It may seem like all your kids want to do is play games online, and you are wondering how you can get your kids off the iPad! With a little encouragement, screen-free solitaire board games can be just as tempting (really!), after all, people have been playing them for centuries! And bonus: no battery power or wi-fi needed.
There is something comforting about playing traditional solitaire puzzle games that have both stumped and fascinated people since time immemoriam. And the feeling of accomplishment when you finally solve the puzzle is oh-so-satisfying!
Give your kids that same feeling of satisfaction of a puzzle solved with these solitaire board game versions. Traditionally, these games were played with pegs or marbles and wooden boards drilled with holes. But you don't need to go out, purchase and store these types of game boards because I have the perfect solution for you.
As I demonstrated with the triangle peg solitaire game (that you may be familiar with if you've ever been to Cracker Barrel) these peg games can be played with a paper board and game tokens.
I have two versions for you today! The first originated in France in the 17th century but morphed into the board we are using in England, and the second comes from the 19th century.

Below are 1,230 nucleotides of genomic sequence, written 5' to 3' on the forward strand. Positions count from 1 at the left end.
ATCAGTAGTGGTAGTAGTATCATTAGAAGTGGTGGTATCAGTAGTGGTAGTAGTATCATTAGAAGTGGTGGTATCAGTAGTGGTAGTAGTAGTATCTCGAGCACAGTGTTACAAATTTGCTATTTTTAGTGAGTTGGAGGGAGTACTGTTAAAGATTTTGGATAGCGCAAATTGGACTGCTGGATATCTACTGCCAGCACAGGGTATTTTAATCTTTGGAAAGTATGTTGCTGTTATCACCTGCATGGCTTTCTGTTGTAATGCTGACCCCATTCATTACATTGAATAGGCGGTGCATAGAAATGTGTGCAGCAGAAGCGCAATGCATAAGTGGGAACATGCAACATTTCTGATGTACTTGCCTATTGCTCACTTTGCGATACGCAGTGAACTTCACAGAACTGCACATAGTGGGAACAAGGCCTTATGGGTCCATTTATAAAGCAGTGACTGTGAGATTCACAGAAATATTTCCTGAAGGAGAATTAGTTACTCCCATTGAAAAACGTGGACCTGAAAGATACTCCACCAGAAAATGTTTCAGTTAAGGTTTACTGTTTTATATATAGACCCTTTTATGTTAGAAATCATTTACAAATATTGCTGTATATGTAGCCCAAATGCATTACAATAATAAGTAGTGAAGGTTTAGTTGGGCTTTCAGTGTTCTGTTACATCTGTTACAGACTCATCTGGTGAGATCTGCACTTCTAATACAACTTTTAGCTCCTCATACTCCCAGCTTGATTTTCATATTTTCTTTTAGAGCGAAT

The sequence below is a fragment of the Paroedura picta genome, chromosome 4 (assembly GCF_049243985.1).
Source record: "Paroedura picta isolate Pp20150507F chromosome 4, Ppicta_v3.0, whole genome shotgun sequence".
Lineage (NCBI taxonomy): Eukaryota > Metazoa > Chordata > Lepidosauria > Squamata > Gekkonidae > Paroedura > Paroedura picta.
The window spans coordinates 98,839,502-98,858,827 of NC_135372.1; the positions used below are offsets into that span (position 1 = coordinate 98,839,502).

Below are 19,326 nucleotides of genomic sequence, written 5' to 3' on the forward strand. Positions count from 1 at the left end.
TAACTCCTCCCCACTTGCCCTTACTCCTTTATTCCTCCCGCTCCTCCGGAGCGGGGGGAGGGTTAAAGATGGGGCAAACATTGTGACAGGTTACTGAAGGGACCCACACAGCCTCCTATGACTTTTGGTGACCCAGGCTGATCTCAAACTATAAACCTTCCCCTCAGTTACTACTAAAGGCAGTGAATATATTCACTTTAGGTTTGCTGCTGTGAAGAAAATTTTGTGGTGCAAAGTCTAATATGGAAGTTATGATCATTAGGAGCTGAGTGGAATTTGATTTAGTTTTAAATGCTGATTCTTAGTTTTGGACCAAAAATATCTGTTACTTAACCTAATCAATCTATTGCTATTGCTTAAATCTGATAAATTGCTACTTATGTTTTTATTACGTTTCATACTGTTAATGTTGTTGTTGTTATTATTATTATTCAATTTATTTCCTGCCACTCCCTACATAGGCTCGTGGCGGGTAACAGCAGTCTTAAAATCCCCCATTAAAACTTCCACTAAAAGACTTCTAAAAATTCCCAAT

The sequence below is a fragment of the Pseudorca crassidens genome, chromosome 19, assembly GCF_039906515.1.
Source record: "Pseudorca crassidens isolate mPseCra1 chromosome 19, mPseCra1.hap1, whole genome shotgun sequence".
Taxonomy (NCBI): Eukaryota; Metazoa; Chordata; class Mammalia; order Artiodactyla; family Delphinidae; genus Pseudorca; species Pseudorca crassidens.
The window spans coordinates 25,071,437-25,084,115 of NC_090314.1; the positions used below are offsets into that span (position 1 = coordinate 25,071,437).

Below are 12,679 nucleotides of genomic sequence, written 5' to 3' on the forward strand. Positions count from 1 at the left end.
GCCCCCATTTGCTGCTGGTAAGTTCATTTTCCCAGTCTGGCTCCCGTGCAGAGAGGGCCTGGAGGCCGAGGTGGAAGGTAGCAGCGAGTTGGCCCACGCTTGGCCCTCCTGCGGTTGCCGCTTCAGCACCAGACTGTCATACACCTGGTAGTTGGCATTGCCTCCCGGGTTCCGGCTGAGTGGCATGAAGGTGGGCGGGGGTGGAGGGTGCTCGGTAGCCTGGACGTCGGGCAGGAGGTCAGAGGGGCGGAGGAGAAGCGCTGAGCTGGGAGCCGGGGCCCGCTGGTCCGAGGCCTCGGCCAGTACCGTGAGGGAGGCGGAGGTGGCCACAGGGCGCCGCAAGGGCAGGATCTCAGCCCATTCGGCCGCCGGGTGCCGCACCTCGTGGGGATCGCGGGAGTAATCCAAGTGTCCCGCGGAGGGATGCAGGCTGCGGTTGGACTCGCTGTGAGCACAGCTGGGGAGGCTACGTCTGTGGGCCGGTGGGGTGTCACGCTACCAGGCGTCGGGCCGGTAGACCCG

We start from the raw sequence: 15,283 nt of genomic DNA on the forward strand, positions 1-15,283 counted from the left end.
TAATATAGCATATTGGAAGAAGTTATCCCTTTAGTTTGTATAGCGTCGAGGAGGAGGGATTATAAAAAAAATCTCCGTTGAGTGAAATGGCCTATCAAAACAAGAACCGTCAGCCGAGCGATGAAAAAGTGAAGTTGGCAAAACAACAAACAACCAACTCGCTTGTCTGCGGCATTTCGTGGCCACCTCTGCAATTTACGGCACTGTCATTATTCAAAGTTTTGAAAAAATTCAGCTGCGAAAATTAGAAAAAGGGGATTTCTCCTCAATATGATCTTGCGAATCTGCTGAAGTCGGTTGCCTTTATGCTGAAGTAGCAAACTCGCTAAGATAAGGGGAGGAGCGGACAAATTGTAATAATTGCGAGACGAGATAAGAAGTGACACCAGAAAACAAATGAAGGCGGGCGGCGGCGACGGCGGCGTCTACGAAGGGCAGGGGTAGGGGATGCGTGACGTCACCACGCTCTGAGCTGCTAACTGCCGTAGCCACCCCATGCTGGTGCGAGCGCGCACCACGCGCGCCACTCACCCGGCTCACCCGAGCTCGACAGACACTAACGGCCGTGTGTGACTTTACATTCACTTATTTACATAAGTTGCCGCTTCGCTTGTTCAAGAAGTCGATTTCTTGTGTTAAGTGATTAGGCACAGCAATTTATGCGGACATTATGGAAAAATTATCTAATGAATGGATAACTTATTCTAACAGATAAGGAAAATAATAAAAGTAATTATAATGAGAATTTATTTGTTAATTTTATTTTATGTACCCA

For both games you will need the game board printable. Get it here.
Patience Solitaire Board Game
This first version is the most common, and is sometimes called "patience"—not to be confused with the card game of the same name. You will notice that the board is similar to the layout of the Fox and Geese game I previously shared with you.
Patience Solitaire Instructions:
Print out the game board (download ours here), or make your own.
Gather 32 tokens and place one in each square, leaving the middle square empty. We did not have 32 tokens of all one color, but that doesn't matter!
The object of the game is to remove all the tokens except one.
To remove tokens, jump one token orthogonally (A cool word to impress your friends. It means you jump only at right angles. In other words, no diagonal jumps.) over another. The jumped token is removed from play. You can only jump over one token at a time.
This game is MUCH trickier than the triangle peg game, so start with that one if your kids are new to these types of puzzles. If your children are fascinated by puzzle solutions they can look up.
Watch my youngest try and solve the game:
Criss Cross Solitaire Board Game
This second version I like to call "Criss Cross Solitaire." I don't know if it has an official name. I discovered it one of Martin Gardner's books and he claimed the game dated back to Victorian England.
How to play:
Print out the board (download ours here), or make your own.
Gather 16 tokens, 8 in one color, and 8 in another.
Place tokens as shown, leaving the center square empty.
Objective: to exchange the positions of the two sets of tokens.
A move can be made in 2 ways. Either moving a token into an adjacent empty square; or by orthogonally (there's that word again!) jumping an adjacent token - of any color - into an empty square. No tokens are ever removed from the game board.
You do not need to alternate moves by color.
Watch my youngest have at it in the video below:
Have fun keeping your kids busy for hours!
Play more solitaire games!